You mention on your Bandcamp page that your music is different from other hip-hop music. What makes it different and how do you feel your peers in the scene are taking your music?

First and foremost, my music is different because it is very much gospel driven. I don’t label it as gospel music or gospel hiphop but if you listen to it, that’s what it is. It’s based very much in leveraging gospel lessons, values, etc., and applying it to our lives. Secondly, it’s profanity/vulgarity free. Which means that all generations, kids, parents, grandparents, etc., can listen to it at the same time and enjoy it. I think these characteristics make it  not only universally appealing, but even more commercially viable than the music that is typically marketed and promoted. A good example, would be much of the content that Disney produces. Their content speaks directly to audiences of all ages and backgrounds. Hence, when people go to see a Disney movie, they aren’t going by themselves or simply with a date. It’s usually a family event where multiple generations are present. Not only is that a beautiful phenomenon to witness and partake in, it also quite profitable.

What are some of your favorite political musicians, current or not?

Bob Marley, Fela Kuti, Curtis Mayfield, Marvin Gaye(circa the “What’s Going On Album”), Lauryn Hill, KRS ONE, Public Enemy, Common, Yassin Bey (Mos Def), Talib Kweli, A Tribe Called Quest, De La Soul, Nina Simone, Stevie Wonder, Andre 3000, Erykah Badu, Amel Larrieux, Dead Prez, Lupe Fiasco, The Fugees, Tupac, etc.

What do you hope to achieve with your music?

I hope to motivate and inspire people to be aligned with God’s purpose for their lives. I hope to inspire people to be agents of positive change not just locally but globally. I hope to get people to embrace their global citizenship and by doing so, be better stewards of the world. As Dr. Martin Luther King, Jr. once said, “Oppression anywhere, is a threat to freedom everywhere”.

Do you take part in any activism outside of the music?

I do. In many ways I live it. Sometimes I speak in public forums and lend my words and public profile to causes. Other times, I may march in solidarity or petition. Most often though, on a day to day basis, I think my activism is rooted in where I choose not to put my dollars. For example, I strive to commit to a vegan diet and I’m very committed to purchasing organic, non-gmo foods. So certain businesses will probably never see a dime from my hard earnings. I think with most businesses, organizations, and even individuals, the strongest messages you can send involve where you choose to put your dollars and where you choose not to put your dollars.

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What is on the horizon for you? Any live shows outside of the US for your international fans?

Right now I’m working on a trip to S. Africa that will involve performances, collaboration with local artists/musicians and a documentary capturing the experience. I’m also working on a LOT of new music and looking to start touring globally soon, God willing. So lots of good things on the horizon!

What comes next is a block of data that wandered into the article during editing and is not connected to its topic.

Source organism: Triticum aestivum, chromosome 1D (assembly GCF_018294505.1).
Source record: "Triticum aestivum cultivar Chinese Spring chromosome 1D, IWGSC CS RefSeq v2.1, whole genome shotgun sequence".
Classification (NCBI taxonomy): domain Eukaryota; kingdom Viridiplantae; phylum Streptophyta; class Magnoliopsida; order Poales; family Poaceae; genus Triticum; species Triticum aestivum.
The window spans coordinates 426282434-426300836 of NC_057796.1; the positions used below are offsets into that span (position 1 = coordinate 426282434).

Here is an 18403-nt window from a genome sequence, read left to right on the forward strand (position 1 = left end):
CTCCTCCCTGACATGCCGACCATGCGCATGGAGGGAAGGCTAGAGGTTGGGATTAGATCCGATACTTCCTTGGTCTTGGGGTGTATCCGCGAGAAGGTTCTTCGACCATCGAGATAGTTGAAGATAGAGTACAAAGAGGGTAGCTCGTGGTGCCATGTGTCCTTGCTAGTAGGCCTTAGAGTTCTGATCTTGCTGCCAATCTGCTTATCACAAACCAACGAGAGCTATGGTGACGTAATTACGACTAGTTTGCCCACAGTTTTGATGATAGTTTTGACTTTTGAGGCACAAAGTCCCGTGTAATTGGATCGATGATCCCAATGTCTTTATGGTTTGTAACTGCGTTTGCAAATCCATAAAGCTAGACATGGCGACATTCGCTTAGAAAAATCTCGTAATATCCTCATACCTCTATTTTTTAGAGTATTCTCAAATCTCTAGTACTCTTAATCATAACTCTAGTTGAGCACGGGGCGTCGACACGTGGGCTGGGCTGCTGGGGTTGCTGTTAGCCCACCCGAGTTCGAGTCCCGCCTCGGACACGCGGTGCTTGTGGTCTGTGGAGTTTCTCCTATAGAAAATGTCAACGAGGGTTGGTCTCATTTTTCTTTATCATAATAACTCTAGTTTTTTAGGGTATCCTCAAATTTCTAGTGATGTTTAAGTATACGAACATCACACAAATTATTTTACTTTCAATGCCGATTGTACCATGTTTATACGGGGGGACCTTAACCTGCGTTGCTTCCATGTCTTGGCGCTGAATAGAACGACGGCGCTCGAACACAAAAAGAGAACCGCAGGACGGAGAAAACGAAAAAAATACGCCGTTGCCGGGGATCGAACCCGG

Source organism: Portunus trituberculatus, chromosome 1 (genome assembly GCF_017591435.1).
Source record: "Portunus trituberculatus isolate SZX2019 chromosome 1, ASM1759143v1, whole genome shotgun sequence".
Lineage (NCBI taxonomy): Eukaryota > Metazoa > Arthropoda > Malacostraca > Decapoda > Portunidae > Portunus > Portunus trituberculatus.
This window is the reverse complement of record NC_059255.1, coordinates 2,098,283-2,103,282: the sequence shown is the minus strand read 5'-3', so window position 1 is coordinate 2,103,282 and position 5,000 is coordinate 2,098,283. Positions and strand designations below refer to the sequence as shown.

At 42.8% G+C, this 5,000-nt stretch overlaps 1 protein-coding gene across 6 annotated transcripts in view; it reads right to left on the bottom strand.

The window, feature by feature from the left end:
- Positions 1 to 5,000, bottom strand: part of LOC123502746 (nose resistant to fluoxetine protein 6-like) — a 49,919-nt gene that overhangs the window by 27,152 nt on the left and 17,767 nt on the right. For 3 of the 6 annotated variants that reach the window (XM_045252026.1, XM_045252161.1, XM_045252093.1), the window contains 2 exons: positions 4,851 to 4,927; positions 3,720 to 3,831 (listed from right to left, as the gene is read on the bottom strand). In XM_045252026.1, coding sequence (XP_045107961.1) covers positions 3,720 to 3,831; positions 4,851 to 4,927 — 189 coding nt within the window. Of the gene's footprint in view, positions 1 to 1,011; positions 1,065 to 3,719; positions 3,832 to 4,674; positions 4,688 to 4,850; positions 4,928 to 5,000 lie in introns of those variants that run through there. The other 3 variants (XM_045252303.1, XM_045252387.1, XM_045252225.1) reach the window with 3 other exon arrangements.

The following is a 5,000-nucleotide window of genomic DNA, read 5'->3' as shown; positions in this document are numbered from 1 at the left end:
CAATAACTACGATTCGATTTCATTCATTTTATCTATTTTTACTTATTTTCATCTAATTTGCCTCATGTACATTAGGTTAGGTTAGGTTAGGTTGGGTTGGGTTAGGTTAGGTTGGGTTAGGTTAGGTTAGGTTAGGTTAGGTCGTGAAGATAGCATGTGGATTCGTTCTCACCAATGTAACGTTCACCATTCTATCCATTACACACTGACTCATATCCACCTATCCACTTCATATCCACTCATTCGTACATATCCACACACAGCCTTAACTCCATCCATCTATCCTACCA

Thank you so much for participating and for the music you make. Anything else you’d like to shout from the rooftops?

Thank you so much for reaching out to me and for providing a forum for artists like myself! As for shouting from the rooftops, please share this verse with the people for me: “Jesus said unto him, Thou shalt love the Lord thy God with all thy heart, and with all thy soul, and with all thy mind.” This is the first and greatest commandment. And the second is like unto it, “Thou shalt love thy neighbor as thyself. On these two commandments hang all the law and the prophets.”

 

Yuca Brava (interview)

Recovery has been slow and tough for Puerto Rico. One month since hurricane Irma and there is still no electricity for the majority of the island’s residents. But things have not really been ok in Puerto Rico for more than a hundred years or ever since a very dubious citizenship was ‘granted’ to the island’s residents. Some of these islanders are bringing their frustration and fight to the microphone and sharing important messages with the world. One of these bands is Yuca Brava and in the midst of devastation its vocalist, Félix Castro, was kind enough to answer a few questions. They use their voices and talents not only to fight recent storms but also a hundred years worth of political turbulence.

Félix also shared with us some local groups that are bringing food, supplies and medicine to their communities in Puerto Rico so if you want to donate or help in any way then please check out the list at the bottom of the page.

 

For those not familiar with Yuca Brava can you tell us a bit about the group?

Yuca Brava (spanish for “angry yucca”) is a political rapcore band from Puerto Rico. We started on November 2016 as a duo formed by drummer/producer Carlos Anglada and myself (Félix Castro) as vocalist. Later on, Edwin Rosa (guitars) and Marcos Serrano (bass) joined the line-up.

 

How important is it for you to send a specific message out into the universe and what are some of those messages?